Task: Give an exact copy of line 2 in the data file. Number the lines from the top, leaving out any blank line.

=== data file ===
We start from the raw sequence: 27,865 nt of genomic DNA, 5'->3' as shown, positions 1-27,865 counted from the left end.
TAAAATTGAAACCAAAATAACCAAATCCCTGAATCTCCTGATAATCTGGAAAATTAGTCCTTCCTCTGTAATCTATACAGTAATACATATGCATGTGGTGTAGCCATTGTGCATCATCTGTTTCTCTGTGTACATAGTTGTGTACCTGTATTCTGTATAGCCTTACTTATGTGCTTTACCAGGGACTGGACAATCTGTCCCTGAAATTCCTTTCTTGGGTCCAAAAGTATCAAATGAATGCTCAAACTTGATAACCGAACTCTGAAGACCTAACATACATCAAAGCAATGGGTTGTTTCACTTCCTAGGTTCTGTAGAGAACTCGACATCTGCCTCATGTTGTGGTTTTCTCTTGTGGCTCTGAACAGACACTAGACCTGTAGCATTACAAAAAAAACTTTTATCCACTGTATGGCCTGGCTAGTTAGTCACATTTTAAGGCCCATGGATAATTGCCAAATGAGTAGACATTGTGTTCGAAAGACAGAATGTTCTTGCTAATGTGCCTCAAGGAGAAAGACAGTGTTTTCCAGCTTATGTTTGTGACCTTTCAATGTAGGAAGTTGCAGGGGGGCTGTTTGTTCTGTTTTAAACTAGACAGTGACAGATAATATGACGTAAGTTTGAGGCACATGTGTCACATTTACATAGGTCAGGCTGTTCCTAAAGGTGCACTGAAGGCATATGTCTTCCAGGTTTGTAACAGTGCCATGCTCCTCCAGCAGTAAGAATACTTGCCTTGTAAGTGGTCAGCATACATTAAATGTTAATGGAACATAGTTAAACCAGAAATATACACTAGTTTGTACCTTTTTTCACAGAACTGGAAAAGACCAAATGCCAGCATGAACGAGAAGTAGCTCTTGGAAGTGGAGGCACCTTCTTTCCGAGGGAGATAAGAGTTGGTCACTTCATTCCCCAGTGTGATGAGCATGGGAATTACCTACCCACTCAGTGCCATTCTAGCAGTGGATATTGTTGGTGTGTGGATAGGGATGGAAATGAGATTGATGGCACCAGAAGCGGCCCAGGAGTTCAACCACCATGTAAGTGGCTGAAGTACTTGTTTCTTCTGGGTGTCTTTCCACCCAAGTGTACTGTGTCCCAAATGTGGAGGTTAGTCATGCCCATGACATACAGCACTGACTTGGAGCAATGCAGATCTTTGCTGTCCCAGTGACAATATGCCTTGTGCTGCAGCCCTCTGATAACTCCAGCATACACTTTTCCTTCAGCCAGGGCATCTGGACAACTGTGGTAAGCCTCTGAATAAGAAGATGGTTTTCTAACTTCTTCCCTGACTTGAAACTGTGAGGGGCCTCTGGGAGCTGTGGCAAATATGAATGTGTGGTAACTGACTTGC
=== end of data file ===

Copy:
TAAAATTGAAACCAAAATAACCAAATCCCTGAATCTCCTGATAATCTGGAAAATTAGTCCTTCCTCTGTAATCTATACAGTAATACATATGCATGTGGTGTAGCCATTGTGCATCATCTGTTTCTCTGTGTACATAGTTGTGTACCTGTATTCTGTATAGCCTTACTTATGTGCTTTACCAGGGACTGGACAATCTGTCCCTGAAATTCCTTTCTTGGGTCCAAAAGTATCAAATGAATGCTCAAACTTGATAACCGAACTCTGAAGACCTAACATACATCAAAGCAATGGGTTGTTTCACTTCCTAGGTTCTGTAGAGAACTCGACATCTGCCTCATGTTGTGGTTTTCTCTTGTGGCTCTGAACAGACACTAGACCTGTAGCATTACAAAAAAAACTTTTATCCACTGTATGGCCTGGCTAGTTAGTCACATTTTAAGGCCCATGGATAATTGCCAAATGAGTAGACATTGTGTTCGAAAGACAGAATGTTCTTGCTAATGTGCCTCAAGGAGAAAGACAGTGTTTTCCAGCTTATGTTTGTGACCTTTCAATGTAGGAAGTTGCAGGGGGGCTGTTTGTTCTGTTTTAAACTAGACAGTGACAGATAATATGACGTAAGTTTGAGGCACATGTGTCACATTTACATAGGTCAGGCTGTTCCTAAAGGTGCACTGAAGGCATATGTCTTCCAGGTTTGTAACAGTGCCATGCTCCTCCAGCAGTAAGAATACTTGCCTTGTAAGTGGTCAGCATACATTAAATGTTAATGGAACATAGTTAAACCAGAAATATACACTAGTTTGTACCTTTTTTCACAGAACTGGAAAAGACCAAATGCCAGCATGAACGAGAAGTAGCTCTTGGAAGTGGAGGCACCTTCTTTCCGAGGGAGATAAGAGTTGGTCACTTCATTCCCCAGTGTGATGAGCATGGGAATTACCTACCCACTCAGTGCCATTCTAGCAGTGGATATTGTTGGTGTGTGGATAGGGATGGAAATGAGATTGATGGCACCAGAAGCGGCCCAGGAGTTCAACCACCATGTAAGTGGCTGAAGTACTTGTTTCTTCTGGGTGTCTTTCCACCCAAGTGTACTGTGTCCCAAATGTGGAGGTTAGTCATGCCCATGACATACAGCACTGACTTGGAGCAATGCAGATCTTTGCTGTCCCAGTGACAATATGCCTTGTGCTGCAGCCCTCTGATAACTCCAGCATACACTTTTCCTTCAGCCAGGGCATCTGGACAACTGTGGTAAGCCTCTGAATAAGAAGATGGTTTTCTAACTTCTTCCCTGACTTGAAACTGTGAGGGGCCTCTGGGAGCTGTGGCAAATATGAATGTGTGGTAACTGACTTGC